Lowey urges Senate to act on Israeli-Palestinian partnership legislation
‘I cannot retire from the Congress without ensuring that there is funding for the people on the ground who want to come together and make progress in their communities [with] peaceful coexistence, reconciliation and economic cooperation’
Retiring Rep. Nita Lowey (D-NY) expressed hope on Monday that her recent legislation on Middle East peace would be passed by the Senate and signed into law before she leaves office in January 2021.
The Middle East Partnership for Peace Act, which passed in the House of Representatives in July as part of a spending package for Fiscal Year 2021, would provide $250 million over five years to facilitate joint economic ventures between Israelis and Palestinians.
“I want to get this passed before I leave the Congress,” Lowey said during a Zoom call hosted by the American Jewish Committee. “This is something that’s very important to me and is something that everyone can support… We have to do a good job in the time that’s left to make sure it passes the Senate… because I want to get this done before I leave, before we all leave for the session.”
Lowey explained that she has often said she “couldn’t leave Congress until Middle East peace is achieved between Israel and the Palestinians. And it really breaks my heart to be leaving at a time when we are nowhere close to that reality.”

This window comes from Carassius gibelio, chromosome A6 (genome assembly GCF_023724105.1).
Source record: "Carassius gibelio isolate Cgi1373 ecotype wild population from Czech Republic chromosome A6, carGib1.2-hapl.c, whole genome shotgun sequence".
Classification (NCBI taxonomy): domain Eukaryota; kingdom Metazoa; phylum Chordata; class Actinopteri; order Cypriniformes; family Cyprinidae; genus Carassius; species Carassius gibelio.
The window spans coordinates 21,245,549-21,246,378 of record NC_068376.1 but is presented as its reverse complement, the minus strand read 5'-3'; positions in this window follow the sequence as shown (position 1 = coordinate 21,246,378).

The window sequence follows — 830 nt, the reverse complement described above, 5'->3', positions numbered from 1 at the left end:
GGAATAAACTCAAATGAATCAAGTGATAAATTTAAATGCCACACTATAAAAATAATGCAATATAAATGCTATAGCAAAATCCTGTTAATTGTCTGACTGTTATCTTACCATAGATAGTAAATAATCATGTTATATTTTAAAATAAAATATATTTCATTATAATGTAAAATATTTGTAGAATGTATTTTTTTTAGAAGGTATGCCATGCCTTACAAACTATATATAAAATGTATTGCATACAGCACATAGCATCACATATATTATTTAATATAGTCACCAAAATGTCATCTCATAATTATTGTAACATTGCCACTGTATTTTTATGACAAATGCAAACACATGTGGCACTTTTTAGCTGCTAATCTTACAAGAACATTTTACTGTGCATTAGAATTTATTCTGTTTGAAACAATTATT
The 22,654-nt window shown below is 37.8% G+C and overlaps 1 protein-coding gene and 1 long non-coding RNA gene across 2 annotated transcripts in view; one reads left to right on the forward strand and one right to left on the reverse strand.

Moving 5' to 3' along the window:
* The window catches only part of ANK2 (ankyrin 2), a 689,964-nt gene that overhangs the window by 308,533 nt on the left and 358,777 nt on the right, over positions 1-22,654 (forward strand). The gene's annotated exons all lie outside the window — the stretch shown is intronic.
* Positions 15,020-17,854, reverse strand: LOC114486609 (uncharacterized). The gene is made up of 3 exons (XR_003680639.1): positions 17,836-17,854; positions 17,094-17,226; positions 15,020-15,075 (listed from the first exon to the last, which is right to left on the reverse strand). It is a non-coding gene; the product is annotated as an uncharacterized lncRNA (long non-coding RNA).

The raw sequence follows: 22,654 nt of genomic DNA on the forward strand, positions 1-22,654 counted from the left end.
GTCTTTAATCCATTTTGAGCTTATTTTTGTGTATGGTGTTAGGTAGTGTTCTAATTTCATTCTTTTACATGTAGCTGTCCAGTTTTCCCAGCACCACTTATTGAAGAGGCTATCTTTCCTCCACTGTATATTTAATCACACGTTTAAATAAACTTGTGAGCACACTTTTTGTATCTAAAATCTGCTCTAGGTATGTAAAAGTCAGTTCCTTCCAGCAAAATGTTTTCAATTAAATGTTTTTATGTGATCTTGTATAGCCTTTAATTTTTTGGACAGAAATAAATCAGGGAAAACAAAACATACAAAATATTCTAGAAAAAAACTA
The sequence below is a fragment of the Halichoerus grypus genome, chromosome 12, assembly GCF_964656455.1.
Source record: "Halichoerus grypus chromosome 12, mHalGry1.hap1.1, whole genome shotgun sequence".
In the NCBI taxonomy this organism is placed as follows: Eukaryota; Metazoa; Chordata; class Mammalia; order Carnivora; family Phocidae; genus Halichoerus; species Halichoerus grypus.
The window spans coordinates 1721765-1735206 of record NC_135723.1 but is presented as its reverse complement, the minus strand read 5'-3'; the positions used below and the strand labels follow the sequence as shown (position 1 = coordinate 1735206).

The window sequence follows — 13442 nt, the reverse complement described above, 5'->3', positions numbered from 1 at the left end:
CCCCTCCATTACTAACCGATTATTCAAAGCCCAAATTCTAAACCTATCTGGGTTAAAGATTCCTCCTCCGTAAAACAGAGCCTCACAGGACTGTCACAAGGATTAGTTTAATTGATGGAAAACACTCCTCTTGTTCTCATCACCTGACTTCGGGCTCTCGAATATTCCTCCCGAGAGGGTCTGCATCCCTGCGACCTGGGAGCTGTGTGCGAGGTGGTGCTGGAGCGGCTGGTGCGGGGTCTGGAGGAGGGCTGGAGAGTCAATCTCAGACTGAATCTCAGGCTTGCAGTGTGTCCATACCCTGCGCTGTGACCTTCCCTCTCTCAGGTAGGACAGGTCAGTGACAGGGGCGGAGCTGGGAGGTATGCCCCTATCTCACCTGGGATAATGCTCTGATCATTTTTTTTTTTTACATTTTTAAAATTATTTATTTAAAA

She added, “I cannot retire from the Congress without ensuring that there is funding for the people on the ground who want to come together and make progress in their communities [with] peaceful coexistence, reconciliation and economic cooperation.”
Lowey’s bill was co-sponsored by Rep. Jeff Fortenberry (R-NE). Companion legislation in the Senate has been introduced by Sens. Lindsey Graham (R-SC), Chris Coons (D-DE), Tim Kaine (D-VA) and Cory Gardner (R-CO).
“I feel confident that only a very busy schedule will prevent us from getting this done,” Lowey maintained, “But I think between Lindsey Graham and others in the Senate, [Fortenberry] and I can move this through, even though we’re on a tight time frame.”
Lowey suggested that the recently signed peace accords between Israel and the United Arab Emirates and Bahrain “didn’t miraculously come together” during President Donald Trump’s time in office. “They represent the fruits of decades of work to make Israel an undeniable reality in the Middle East, a democratic powerhouse with the resources necessary to defend itself and protect its citizens,” the New York Democrat stressed. “So while we celebrate these agreements, and certainly welcome other countries to join, we must not forget that Israel and the Palestinians could not be farther apart, and resolving their complicated differences [with] the goal of a negotiated two-state solution, a democratic Jewish state of Israel and a viable democratic Palestinian state living side by side, and peace, security and mutual recognition must remain paramount.”
The Middle East Partnership for Peace Act of 2020, Lowey suggested, “will cement U.S. support to this goal and help change the reality from the ground up.”